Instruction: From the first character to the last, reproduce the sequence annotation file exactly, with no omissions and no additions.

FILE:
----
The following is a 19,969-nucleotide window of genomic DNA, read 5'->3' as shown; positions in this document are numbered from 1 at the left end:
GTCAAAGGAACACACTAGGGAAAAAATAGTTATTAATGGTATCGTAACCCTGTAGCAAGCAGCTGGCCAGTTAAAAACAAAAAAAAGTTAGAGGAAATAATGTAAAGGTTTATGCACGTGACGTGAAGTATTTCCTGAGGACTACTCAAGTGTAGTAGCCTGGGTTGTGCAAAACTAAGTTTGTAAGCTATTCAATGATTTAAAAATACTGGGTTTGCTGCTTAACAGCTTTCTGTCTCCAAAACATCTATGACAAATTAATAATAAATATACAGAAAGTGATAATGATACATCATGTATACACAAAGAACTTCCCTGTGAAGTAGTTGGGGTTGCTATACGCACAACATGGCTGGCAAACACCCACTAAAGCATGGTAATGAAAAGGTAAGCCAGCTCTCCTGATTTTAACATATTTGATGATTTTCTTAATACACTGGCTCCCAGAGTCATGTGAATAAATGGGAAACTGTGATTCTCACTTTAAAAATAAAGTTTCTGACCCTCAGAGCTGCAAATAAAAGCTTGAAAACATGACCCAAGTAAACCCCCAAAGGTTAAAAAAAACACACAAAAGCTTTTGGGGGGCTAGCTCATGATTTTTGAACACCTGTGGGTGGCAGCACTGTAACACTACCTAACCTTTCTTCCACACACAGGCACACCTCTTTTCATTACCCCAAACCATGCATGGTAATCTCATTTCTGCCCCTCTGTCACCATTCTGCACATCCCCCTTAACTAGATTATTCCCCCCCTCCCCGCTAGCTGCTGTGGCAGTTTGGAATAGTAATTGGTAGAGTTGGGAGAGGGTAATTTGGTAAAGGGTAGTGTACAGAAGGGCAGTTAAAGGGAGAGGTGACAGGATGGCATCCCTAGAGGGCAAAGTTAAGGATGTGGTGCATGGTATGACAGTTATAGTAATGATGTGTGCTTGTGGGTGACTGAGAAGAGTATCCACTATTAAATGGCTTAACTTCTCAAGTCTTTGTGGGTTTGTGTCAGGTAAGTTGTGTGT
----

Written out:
The following is a 19,969-nucleotide window of genomic DNA, read 5'->3' as shown; positions in this document are numbered from 1 at the left end:
GTCAAAGGAACACACTAGGGAAAAAATAGTTATTAATGGTATCGTAACCCTGTAGCAAGCAGCTGGCCAGTTAAAAACAAAAAAAAGTTAGAGGAAATAATGTAAAGGTTTATGCACGTGACGTGAAGTATTTCCTGAGGACTACTCAAGTGTAGTAGCCTGGGTTGTGCAAAACTAAGTTTGTAAGCTATTCAATGATTTAAAAATACTGGGTTTGCTGCTTAACAGCTTTCTGTCTCCAAAACATCTATGACAAATTAATAATAAATATACAGAAAGTGATAATGATACATCATGTATACACAAAGAACTTCCCTGTGAAGTAGTTGGGGTTGCTATACGCACAACATGGCTGGCAAACACCCACTAAAGCATGGTAATGAAAAGGTAAGCCAGCTCTCCTGATTTTAACATATTTGATGATTTTCTTAATACACTGGCTCCCAGAGTCATGTGAATAAATGGGAAACTGTGATTCTCACTTTAAAAATAAAGTTTCTGACCCTCAGAGCTGCAAATAAAAGCTTGAAAACATGACCCAAGTAAACCCCCAAAGGTTAAAAAAAACACACAAAAGCTTTTGGGGGGCTAGCTCATGATTTTTGAACACCTGTGGGTGGCAGCACTGTAACACTACCTAACCTTTCTTCCACACACAGGCACACCTCTTTTCATTACCCCAAACCATGCATGGTAATCTCATTTCTGCCCCTCTGTCACCATTCTGCACATCCCCCTTAACTAGATTATTCCCCCCCTCCCCGCTAGCTGCTGTGGCAGTTTGGAATAGTAATTGGTAGAGTTGGGAGAGGGTAATTTGGTAAAGGGTAGTGTACAGAAGGGCAGTTAAAGGGAGAGGTGACAGGATGGCATCCCTAGAGGGCAAAGTTAAGGATGTGGTGCATGGTATGACAGTTATAGTAATGATGTGTGCTTGTGGGTGACTGAGAAGAGTATCCACTATTAAATGGCTTAACTTCTCAAGTCTTTGTGGGTTTGTGTCAGGTAAGTTGTGTGT